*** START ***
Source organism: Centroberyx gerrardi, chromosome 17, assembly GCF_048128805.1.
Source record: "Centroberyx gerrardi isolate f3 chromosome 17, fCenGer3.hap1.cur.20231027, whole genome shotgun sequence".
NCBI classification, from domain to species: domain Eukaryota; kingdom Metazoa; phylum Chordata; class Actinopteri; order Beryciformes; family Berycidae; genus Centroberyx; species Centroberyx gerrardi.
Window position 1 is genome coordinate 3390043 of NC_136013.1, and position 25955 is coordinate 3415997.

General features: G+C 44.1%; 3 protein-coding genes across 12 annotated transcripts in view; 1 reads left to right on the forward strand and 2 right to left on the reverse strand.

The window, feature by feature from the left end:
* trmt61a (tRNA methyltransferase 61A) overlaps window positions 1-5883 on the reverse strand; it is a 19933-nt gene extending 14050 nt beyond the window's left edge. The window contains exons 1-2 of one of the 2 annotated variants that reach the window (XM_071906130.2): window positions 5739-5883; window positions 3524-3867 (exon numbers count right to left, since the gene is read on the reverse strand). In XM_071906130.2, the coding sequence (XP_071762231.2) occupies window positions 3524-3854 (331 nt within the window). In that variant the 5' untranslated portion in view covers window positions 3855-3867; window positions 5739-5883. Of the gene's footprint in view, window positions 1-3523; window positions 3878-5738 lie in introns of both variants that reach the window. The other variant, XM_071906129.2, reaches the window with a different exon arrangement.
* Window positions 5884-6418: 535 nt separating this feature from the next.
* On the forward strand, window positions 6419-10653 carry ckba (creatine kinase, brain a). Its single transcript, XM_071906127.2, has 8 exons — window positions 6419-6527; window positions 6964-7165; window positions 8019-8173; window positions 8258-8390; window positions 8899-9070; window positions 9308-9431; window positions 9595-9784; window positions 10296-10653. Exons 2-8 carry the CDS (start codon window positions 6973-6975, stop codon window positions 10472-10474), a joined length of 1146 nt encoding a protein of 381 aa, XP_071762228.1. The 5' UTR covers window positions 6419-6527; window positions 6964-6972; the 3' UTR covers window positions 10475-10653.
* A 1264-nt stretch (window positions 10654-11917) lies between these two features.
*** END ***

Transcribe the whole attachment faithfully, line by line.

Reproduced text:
Source organism: Centroberyx gerrardi, chromosome 17, assembly GCF_048128805.1.
Source record: "Centroberyx gerrardi isolate f3 chromosome 17, fCenGer3.hap1.cur.20231027, whole genome shotgun sequence".
NCBI classification, from domain to species: domain Eukaryota; kingdom Metazoa; phylum Chordata; class Actinopteri; order Beryciformes; family Berycidae; genus Centroberyx; species Centroberyx gerrardi.
Window position 1 is genome coordinate 3390043 of NC_136013.1, and position 25955 is coordinate 3415997.

General features: G+C 44.1%; 3 protein-coding genes across 12 annotated transcripts in view; 1 reads left to right on the forward strand and 2 right to left on the reverse strand.

The window, feature by feature from the left end:
* trmt61a (tRNA methyltransferase 61A) overlaps window positions 1-5883 on the reverse strand; it is a 19933-nt gene extending 14050 nt beyond the window's left edge. The window contains exons 1-2 of one of the 2 annotated variants that reach the window (XM_071906130.2): window positions 5739-5883; window positions 3524-3867 (exon numbers count right to left, since the gene is read on the reverse strand). In XM_071906130.2, the coding sequence (XP_071762231.2) occupies window positions 3524-3854 (331 nt within the window). In that variant the 5' untranslated portion in view covers window positions 3855-3867; window positions 5739-5883. Of the gene's footprint in view, window positions 1-3523; window positions 3878-5738 lie in introns of both variants that reach the window. The other variant, XM_071906129.2, reaches the window with a different exon arrangement.
* Window positions 5884-6418: 535 nt separating this feature from the next.
* On the forward strand, window positions 6419-10653 carry ckba (creatine kinase, brain a). Its single transcript, XM_071906127.2, has 8 exons — window positions 6419-6527; window positions 6964-7165; window positions 8019-8173; window positions 8258-8390; window positions 8899-9070; window positions 9308-9431; window positions 9595-9784; window positions 10296-10653. Exons 2-8 carry the CDS (start codon window positions 6973-6975, stop codon window positions 10472-10474), a joined length of 1146 nt encoding a protein of 381 aa, XP_071762228.1. The 5' UTR covers window positions 6419-6527; window positions 6964-6972; the 3' UTR covers window positions 10475-10653.
* A 1264-nt stretch (window positions 10654-11917) lies between these two features.